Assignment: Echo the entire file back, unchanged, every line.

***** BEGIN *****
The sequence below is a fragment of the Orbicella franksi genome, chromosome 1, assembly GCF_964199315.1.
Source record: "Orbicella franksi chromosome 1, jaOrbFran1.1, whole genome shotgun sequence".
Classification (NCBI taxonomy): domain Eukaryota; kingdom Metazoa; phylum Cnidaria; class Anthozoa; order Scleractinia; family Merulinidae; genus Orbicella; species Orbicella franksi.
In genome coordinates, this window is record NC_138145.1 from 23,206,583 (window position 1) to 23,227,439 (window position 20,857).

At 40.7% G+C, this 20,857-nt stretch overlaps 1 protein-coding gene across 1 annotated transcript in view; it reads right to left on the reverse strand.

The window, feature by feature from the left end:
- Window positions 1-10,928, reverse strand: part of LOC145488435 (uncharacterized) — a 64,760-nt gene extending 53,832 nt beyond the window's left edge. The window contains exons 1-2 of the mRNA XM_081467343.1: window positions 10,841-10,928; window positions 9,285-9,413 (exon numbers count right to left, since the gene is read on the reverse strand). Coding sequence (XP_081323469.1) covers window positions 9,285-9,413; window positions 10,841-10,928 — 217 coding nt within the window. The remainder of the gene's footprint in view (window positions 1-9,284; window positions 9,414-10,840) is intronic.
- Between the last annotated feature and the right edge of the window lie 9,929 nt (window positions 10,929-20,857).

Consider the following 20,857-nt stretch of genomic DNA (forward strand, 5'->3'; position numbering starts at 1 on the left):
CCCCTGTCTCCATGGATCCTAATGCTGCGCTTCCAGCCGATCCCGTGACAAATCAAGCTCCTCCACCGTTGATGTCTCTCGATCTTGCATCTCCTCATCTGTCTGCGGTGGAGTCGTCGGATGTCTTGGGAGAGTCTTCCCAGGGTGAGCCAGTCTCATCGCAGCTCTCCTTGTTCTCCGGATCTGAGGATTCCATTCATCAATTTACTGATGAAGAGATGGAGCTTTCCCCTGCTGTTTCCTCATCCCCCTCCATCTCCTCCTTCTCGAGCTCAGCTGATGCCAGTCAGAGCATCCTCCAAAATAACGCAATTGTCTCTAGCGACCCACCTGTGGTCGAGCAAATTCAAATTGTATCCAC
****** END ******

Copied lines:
The sequence below is a fragment of the Orbicella franksi genome, chromosome 1, assembly GCF_964199315.1.
Source record: "Orbicella franksi chromosome 1, jaOrbFran1.1, whole genome shotgun sequence".
Classification (NCBI taxonomy): domain Eukaryota; kingdom Metazoa; phylum Cnidaria; class Anthozoa; order Scleractinia; family Merulinidae; genus Orbicella; species Orbicella franksi.
In genome coordinates, this window is record NC_138145.1 from 23,206,583 (window position 1) to 23,227,439 (window position 20,857).

At 40.7% G+C, this 20,857-nt stretch overlaps 1 protein-coding gene across 1 annotated transcript in view; it reads right to left on the reverse strand.

The window, feature by feature from the left end:
- Window positions 1-10,928, reverse strand: part of LOC145488435 (uncharacterized) — a 64,760-nt gene extending 53,832 nt beyond the window's left edge. The window contains exons 1-2 of the mRNA XM_081467343.1: window positions 10,841-10,928; window positions 9,285-9,413 (exon numbers count right to left, since the gene is read on the reverse strand). Coding sequence (XP_081323469.1) covers window positions 9,285-9,413; window positions 10,841-10,928 — 217 coding nt within the window. The remainder of the gene's footprint in view (window positions 1-9,284; window positions 9,414-10,840) is intronic.
- Between the last annotated feature and the right edge of the window lie 9,929 nt (window positions 10,929-20,857).

Consider the following 20,857-nt stretch of genomic DNA (forward strand, 5'->3'; position numbering starts at 1 on the left):
CCCCTGTCTCCATGGATCCTAATGCTGCGCTTCCAGCCGATCCCGTGACAAATCAAGCTCCTCCACCGTTGATGTCTCTCGATCTTGCATCTCCTCATCTGTCTGCGGTGGAGTCGTCGGATGTCTTGGGAGAGTCTTCCCAGGGTGAGCCAGTCTCATCGCAGCTCTCCTTGTTCTCCGGATCTGAGGATTCCATTCATCAATTTACTGATGAAGAGATGGAGCTTTCCCCTGCTGTTTCCTCATCCCCCTCCATCTCCTCCTTCTCGAGCTCAGCTGATGCCAGTCAGAGCATCCTCCAAAATAACGCAATTGTCTCTAGCGACCCACCTGTGGTCGAGCAAATTCAAATTGTATCCAC